Universe Hot Shot carries over some key details from the Armada version including the engine mounted on the front, the spoilers in the back and a "V" shaped design on the top of the cabin section. Here however the "V" shape is much wider, and his engine is set wide going from side to side rather than being set like Armada Hot Shot's, which was long, going from the front to the back of the vehicle. Armada Hot Shot's spoiler parts were located in the same place, with a split in the middle, however Universe Hot Shot's spoilers are raised slightly, giving them a much more dynamic look. The headlights and front grille have also been changed, with Armada Hot Shot having circular headlights and Universe Hot Shot having more angled looking headlights. Universe Hot Shot's grille is significantly wider than Armada Hot Shot's as well.

Some of the more subtle design elements of the vehicle have been changed between Armada Hot Shot and Universe Hot Shot. In general, Armada Hot Shot is much wider and a tad longer in vehicle mode than the Universe version. This is due to Universe Hot Shot being designed with a much sleeker profile. For instance, the wheel wells on the rear section do not flare out to the sides as much on Universe Hot Shot as they do on Armada Hot Shot. The front end of Armada Hot Shot was basically one large curved piece whereas Universe Hot Shot has a curve that leads to parts of the front end pointing outwards towards the bottom, forming something of a "scoop" in the front.

Hot Shot is cast in yellow, blue, black, clear and translucent blue plastic. Yellow is his primary color of course, but this shade is more muted than the super bright yellow from Armada Hot Shot. The lower section of the front end is made up of blue plastic while the wheels and engine are cast in black plastic. Armada Hot Shot had blue paint on his windows, so following that idea, Universe Hot Shot's windows are cast in translucent blue plastic. The clear plastic comes into play in the front of the vehicle, where it forms the headlights. Paint applications are done in blue, silver, red and black. The blue is the most prominant, featured on the back and sides on the lower half of the vehicle, matching up with the blue plastic from the front of the vehicle. Silver is used on the grille in the front, the sides of the wheels and the license plate in the back. Red is found on the back, where it paints in the details that are the rear lights. An Autobot symbol is on the top of the left side spoiler in red, a reference to the sculpted Autobot symbol from Armada Hot Shot in the same position. A bit of blue-grey is used on the sides for the side windows, which are cast in yellow plastic instead of the translucent blue. Black paint is used for a fun little detail that many hardcore Transformers fans will appreciate. His license plate has the letters "JAAM" on them. This originates from a parody of a comic strip that was included with the Armada toys where Hot Shot went from an Autobot warrior to an Autobot with some type of odd speach imediment. This included a love of Jam or "JAAM". This became the basis of the somewhat fun and silly rating system I use at the bottom of my toy reviews as well. It's really cool to see a fan based joke get some attention on figure created by Hasbro.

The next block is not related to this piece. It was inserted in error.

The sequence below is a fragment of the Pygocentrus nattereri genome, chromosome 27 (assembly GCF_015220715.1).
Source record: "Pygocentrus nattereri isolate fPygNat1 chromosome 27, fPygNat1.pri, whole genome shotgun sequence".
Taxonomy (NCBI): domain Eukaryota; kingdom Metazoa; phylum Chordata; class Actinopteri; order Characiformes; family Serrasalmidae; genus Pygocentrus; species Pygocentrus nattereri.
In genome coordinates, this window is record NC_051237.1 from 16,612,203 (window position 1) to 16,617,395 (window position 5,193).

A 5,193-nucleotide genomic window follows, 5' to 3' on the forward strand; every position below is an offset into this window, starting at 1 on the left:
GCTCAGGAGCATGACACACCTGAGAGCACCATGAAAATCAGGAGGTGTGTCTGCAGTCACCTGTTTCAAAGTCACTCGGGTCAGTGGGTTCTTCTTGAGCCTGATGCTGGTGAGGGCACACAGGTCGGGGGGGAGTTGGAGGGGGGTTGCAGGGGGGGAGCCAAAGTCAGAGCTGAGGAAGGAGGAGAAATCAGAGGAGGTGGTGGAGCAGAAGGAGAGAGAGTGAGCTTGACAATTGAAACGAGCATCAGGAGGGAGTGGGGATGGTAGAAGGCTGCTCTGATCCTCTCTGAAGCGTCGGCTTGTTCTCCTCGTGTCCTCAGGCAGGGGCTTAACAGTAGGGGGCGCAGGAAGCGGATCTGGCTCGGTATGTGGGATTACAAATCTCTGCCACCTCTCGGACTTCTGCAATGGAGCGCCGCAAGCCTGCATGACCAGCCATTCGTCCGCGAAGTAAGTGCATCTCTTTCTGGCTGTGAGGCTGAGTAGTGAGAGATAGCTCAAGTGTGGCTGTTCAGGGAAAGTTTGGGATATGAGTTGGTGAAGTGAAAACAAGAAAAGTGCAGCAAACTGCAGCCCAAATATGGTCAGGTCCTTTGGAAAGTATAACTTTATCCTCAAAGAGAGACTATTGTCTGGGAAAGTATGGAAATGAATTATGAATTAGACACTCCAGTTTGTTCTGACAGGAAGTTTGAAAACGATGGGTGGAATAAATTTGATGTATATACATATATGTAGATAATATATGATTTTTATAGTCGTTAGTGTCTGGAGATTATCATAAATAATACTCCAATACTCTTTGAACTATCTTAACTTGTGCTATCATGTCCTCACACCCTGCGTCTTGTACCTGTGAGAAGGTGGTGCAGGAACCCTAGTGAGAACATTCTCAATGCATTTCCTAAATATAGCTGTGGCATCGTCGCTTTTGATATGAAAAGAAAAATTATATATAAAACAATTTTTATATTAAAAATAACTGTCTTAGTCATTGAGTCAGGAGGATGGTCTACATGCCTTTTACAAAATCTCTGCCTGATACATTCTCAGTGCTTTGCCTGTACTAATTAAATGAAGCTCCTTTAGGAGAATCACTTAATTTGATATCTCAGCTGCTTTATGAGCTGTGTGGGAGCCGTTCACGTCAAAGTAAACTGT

Hot Shot does have a Powerlink port on the back of the vehicle like his Armada predecessor, however it's not particularly useful in this mode with respect to combining him with Jolt. Jolt can't really attach to it without looking super odd (well, more odd than Armada Hot Shot with Jolt attached anyhow). To attach Jolt and have the helicopter fit into the curved groove on the back, you don't attach him to the Powerlink port, but rather you slide his arms through the holes on the back of the spoilers. He is meant to lock into place, and he does - but not particlarly well. Shake the figure around a bit and Jolt will fall right out. Considering the Powerlink port here has no action feature associated with it, this is a really sad showing in terms of the ability for both figures to work with each other.

Transformation to Robot Mode:

  1. Detach Jolt if attached.
  2. Swing the door panels out and forward.
  3. Split the front end of the car.
  4. Split the back section and cabin section of the vehicle and swing the sections out to the sides.
  5. Swing the sections from the back of the vehicle and the robot arms up, then swing the robot legs back and connect the waist pieces together.
  6. Rotate the lower legs around so the parts with the circle details face forward.
  7. Swing out the feet on each leg and then swing out the front halves of the feet.